Anyone who knows me knows that it would be Chicago, my second home, at least in my heart. I like to travel there as often as I can. The food scene there is vibrant and fun, with something for everyone. I love Chicago in general because it’s a city, it’s urban, but the people are low-key and down-to-earth. I’ve been meaning to write a post about my favorite Chicago restaurants because people always ask me, but the last few times I was there I really enjoyed The Purple Pig, Barrelhouse Flat, Rainbow Cone and, of course, Hot Doug’s.
What can’t you go on a week without eating?
I can’t go a day without drinking coffee. I can’t go a week without eating cheese. I eat too much of it, I’m sure, but I seriously love cheese.
Name one ingredient we will always find in your fridge.
If you could add a restaurant to Miami which one would it be and why?
It would be cool to have a northern outpost of Astrid & Gaston, based on all that I’ve heard about the famed chef, Gaston Acurio (including in your blog). I would also love to have a branch of Crisp here, from Chicago; I crave their Korean fried chicken and rice bowls. I also would love to have a branch of the Indian restaurant, Masala Wala from NYC, with all of their chais. Chai is comfort in a mug for me.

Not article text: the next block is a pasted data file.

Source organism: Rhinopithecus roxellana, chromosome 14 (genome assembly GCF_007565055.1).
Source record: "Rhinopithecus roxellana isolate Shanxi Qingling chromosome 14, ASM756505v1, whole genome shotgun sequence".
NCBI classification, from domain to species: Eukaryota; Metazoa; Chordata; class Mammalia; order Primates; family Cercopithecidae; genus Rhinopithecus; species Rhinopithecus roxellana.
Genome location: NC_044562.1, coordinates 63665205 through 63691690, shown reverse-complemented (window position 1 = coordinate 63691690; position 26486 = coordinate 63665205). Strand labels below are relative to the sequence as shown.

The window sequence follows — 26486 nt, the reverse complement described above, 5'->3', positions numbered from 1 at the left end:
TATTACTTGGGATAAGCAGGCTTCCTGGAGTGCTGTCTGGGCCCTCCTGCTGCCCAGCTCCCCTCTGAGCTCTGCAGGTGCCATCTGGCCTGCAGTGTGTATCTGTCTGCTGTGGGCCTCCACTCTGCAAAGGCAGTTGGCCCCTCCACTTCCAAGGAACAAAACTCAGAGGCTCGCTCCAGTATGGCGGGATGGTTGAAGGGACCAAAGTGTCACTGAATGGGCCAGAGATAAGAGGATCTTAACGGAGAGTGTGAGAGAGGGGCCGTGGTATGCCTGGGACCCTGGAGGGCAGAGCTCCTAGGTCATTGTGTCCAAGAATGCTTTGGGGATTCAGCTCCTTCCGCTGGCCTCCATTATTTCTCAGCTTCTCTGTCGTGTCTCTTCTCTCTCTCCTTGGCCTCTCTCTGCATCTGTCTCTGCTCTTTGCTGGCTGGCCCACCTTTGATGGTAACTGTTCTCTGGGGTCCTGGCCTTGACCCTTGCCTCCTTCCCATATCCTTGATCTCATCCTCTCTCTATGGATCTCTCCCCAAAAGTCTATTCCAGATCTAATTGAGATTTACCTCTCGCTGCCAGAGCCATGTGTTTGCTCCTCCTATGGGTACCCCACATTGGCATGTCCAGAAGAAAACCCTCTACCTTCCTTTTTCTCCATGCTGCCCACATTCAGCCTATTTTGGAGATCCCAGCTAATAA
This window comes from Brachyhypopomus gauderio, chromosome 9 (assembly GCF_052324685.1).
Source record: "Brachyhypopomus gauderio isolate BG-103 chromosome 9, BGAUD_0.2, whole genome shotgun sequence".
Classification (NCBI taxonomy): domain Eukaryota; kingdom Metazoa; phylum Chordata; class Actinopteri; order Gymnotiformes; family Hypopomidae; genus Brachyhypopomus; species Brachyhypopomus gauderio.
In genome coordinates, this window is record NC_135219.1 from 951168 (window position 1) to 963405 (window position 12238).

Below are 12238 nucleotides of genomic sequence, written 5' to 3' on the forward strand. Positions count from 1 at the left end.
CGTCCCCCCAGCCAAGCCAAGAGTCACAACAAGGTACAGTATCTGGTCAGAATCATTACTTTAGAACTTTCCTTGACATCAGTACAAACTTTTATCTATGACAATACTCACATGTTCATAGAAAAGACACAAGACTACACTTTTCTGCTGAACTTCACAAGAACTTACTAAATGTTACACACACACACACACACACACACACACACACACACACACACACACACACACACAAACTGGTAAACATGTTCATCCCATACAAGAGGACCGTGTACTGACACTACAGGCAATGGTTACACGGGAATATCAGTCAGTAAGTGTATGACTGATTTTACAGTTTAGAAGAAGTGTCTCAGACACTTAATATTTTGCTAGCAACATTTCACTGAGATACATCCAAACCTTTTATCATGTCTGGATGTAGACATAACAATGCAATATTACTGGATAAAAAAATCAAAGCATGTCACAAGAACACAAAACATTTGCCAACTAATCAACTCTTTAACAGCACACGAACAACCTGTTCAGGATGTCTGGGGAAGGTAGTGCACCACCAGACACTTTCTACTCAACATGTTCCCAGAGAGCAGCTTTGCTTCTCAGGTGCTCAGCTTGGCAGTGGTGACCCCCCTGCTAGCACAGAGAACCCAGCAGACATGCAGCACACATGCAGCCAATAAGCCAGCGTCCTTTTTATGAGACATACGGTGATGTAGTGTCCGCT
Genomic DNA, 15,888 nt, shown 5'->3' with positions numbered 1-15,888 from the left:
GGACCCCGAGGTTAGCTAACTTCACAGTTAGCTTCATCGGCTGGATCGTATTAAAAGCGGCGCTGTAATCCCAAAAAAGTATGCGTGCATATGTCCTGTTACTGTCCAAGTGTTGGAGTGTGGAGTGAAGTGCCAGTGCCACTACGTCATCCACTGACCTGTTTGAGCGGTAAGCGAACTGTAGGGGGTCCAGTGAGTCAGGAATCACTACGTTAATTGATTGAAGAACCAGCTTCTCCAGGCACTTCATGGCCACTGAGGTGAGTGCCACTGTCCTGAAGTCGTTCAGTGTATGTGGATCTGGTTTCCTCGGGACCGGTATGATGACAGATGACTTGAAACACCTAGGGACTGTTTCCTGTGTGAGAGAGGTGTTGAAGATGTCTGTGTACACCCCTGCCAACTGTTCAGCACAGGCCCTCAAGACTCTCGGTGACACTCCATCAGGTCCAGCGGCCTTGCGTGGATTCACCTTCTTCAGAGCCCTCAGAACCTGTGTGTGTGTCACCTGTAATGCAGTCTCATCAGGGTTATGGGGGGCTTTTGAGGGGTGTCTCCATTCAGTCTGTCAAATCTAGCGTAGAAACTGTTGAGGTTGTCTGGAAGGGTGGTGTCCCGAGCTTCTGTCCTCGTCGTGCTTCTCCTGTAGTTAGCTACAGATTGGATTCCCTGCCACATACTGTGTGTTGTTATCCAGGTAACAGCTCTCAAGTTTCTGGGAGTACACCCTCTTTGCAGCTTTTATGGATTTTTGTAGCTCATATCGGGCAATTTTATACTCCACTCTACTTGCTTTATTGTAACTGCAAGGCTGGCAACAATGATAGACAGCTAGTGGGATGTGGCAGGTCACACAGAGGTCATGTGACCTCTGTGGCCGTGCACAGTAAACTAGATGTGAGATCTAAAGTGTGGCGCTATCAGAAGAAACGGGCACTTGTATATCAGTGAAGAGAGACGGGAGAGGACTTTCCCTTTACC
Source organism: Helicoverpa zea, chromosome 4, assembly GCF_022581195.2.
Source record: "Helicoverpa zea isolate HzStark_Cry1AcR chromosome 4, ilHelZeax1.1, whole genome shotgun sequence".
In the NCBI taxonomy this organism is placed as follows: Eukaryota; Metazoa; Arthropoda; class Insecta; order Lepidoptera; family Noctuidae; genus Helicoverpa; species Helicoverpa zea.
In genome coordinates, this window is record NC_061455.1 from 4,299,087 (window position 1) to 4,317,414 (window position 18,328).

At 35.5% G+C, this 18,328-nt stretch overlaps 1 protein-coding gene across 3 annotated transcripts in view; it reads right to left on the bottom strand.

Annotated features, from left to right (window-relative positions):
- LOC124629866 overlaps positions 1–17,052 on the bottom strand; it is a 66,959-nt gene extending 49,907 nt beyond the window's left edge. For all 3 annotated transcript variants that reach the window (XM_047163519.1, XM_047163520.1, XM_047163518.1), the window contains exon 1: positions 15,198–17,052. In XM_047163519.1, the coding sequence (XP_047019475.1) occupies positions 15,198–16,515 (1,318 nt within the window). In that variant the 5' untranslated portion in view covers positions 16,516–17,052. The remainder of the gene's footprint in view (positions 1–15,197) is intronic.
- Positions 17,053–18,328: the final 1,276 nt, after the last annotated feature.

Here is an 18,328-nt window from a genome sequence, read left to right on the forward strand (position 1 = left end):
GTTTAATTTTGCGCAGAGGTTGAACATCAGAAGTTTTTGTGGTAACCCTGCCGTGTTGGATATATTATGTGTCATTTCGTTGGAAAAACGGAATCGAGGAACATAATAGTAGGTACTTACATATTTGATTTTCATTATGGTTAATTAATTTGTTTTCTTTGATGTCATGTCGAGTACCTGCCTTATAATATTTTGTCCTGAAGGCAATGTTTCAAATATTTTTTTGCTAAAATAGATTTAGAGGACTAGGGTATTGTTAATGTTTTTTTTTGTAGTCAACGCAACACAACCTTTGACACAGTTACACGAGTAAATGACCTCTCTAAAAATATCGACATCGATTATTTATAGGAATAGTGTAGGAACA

Which pop-up would you like to see come to town?
It would be fun to have more cocktail pop-ups, a la Broken Shaker.
Who’s your favorite local chef?
Michelle Bernstein, Michael Schwartz and Hedy Goldsmith are our local powerhouses, bringing the MIA to the rest of the country and just being dynamic and creative in all they do. They’ve helped raise the profile of food here, at least in the second wave after the “Mango Gang.” I also admire the meticulousness, precision and savvy of pastry chef Franck Monnier of L’Atelier Gourmet. You can’t go wrong there. Kris Wessel (Red Light), Micah Edelstein (Nemesis), Jose Mendin (Pubbelly), Cesar Zapata (The Federal) and Timon Balloo (Sugarcane) are other chefs who always have interesting dishes up their sleeve, using ingredients in creative ways. Their menus always pique my interest.